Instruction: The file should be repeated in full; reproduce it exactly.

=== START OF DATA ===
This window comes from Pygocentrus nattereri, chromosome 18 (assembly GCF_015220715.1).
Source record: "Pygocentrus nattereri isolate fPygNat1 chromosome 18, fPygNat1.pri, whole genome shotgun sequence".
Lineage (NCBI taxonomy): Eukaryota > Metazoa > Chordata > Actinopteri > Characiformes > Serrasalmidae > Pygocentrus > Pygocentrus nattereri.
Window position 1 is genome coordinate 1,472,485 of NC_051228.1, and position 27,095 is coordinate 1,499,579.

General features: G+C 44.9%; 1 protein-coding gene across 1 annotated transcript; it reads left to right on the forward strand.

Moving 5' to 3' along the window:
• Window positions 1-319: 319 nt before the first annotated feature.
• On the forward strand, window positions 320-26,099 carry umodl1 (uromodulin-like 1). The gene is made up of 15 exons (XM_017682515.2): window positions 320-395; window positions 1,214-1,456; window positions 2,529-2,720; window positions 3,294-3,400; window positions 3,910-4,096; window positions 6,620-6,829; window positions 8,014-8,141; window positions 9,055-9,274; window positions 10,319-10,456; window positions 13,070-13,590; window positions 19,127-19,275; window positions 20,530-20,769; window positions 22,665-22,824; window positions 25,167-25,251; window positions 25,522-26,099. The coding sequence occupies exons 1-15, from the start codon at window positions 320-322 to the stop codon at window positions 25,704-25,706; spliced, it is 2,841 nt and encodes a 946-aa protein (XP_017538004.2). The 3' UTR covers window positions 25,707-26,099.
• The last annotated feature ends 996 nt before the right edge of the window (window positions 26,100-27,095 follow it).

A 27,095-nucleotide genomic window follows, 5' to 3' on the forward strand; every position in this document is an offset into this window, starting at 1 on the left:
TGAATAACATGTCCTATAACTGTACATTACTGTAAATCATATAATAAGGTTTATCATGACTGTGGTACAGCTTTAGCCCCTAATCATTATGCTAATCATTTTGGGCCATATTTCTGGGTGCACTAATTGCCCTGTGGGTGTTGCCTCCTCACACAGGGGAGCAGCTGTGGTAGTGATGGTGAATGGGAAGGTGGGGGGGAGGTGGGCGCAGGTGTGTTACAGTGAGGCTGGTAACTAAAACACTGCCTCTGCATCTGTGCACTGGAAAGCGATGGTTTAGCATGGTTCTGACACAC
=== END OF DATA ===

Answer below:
This window comes from Pygocentrus nattereri, chromosome 18 (assembly GCF_015220715.1).
Source record: "Pygocentrus nattereri isolate fPygNat1 chromosome 18, fPygNat1.pri, whole genome shotgun sequence".
Lineage (NCBI taxonomy): Eukaryota > Metazoa > Chordata > Actinopteri > Characiformes > Serrasalmidae > Pygocentrus > Pygocentrus nattereri.
Window position 1 is genome coordinate 1,472,485 of NC_051228.1, and position 27,095 is coordinate 1,499,579.

General features: G+C 44.9%; 1 protein-coding gene across 1 annotated transcript; it reads left to right on the forward strand.

Moving 5' to 3' along the window:
• Window positions 1-319: 319 nt before the first annotated feature.
• On the forward strand, window positions 320-26,099 carry umodl1 (uromodulin-like 1). The gene is made up of 15 exons (XM_017682515.2): window positions 320-395; window positions 1,214-1,456; window positions 2,529-2,720; window positions 3,294-3,400; window positions 3,910-4,096; window positions 6,620-6,829; window positions 8,014-8,141; window positions 9,055-9,274; window positions 10,319-10,456; window positions 13,070-13,590; window positions 19,127-19,275; window positions 20,530-20,769; window positions 22,665-22,824; window positions 25,167-25,251; window positions 25,522-26,099. The coding sequence occupies exons 1-15, from the start codon at window positions 320-322 to the stop codon at window positions 25,704-25,706; spliced, it is 2,841 nt and encodes a 946-aa protein (XP_017538004.2). The 3' UTR covers window positions 25,707-26,099.
• The last annotated feature ends 996 nt before the right edge of the window (window positions 26,100-27,095 follow it).

A 27,095-nucleotide genomic window follows, 5' to 3' on the forward strand; every position in this document is an offset into this window, starting at 1 on the left:
TGAATAACATGTCCTATAACTGTACATTACTGTAAATCATATAATAAGGTTTATCATGACTGTGGTACAGCTTTAGCCCCTAATCATTATGCTAATCATTTTGGGCCATATTTCTGGGTGCACTAATTGCCCTGTGGGTGTTGCCTCCTCACACAGGGGAGCAGCTGTGGTAGTGATGGTGAATGGGAAGGTGGGGGGGAGGTGGGCGCAGGTGTGTTACAGTGAGGCTGGTAACTAAAACACTGCCTCTGCATCTGTGCACTGGAAAGCGATGGTTTAGCATGGTTCTGACACAC